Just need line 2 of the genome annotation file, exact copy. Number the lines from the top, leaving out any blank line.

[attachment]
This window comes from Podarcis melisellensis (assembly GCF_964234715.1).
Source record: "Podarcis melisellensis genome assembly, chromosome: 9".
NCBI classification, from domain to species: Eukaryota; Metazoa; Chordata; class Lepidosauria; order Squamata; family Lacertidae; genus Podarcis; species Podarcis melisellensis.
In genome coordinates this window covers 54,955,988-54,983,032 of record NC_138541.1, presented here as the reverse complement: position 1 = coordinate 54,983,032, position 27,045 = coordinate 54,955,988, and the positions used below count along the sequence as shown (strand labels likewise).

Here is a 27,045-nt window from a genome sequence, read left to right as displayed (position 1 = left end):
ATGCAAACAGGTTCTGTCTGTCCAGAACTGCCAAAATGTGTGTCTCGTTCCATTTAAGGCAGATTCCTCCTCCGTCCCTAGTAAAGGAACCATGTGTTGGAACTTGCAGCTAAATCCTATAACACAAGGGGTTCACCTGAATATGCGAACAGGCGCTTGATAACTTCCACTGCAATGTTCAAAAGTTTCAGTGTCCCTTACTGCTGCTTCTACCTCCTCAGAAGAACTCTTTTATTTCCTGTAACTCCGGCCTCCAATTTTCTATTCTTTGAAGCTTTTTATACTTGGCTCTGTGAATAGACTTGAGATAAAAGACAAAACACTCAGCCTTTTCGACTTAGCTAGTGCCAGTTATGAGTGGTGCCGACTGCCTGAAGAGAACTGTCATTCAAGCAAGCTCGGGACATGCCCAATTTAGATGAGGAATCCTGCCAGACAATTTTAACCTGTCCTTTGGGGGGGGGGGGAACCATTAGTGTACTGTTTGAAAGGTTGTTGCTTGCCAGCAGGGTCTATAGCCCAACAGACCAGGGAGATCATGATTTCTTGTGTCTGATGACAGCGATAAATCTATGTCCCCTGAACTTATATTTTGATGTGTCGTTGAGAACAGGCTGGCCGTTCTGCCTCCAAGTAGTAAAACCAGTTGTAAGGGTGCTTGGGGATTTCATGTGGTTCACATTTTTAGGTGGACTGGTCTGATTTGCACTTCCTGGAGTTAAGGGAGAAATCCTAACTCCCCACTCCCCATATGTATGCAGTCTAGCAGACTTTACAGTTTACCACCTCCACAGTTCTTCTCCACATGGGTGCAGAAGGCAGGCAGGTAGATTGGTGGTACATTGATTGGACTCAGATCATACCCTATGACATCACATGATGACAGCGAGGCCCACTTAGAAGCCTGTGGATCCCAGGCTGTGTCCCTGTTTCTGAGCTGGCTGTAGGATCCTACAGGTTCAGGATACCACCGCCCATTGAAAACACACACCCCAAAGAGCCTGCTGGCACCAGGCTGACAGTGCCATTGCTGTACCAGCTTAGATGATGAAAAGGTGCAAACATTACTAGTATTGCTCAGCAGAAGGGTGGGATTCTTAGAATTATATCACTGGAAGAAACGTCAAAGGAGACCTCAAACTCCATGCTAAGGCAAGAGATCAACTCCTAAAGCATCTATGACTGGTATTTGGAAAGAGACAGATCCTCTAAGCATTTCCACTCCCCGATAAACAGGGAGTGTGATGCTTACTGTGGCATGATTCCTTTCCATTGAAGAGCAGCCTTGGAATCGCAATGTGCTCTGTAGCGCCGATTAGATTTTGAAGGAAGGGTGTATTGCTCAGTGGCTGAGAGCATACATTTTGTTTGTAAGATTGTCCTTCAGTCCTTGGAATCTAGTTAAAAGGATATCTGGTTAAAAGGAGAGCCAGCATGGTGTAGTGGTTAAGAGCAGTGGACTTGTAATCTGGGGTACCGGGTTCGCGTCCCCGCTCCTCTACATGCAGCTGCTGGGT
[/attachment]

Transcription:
Source record: "Podarcis melisellensis genome assembly, chromosome: 9".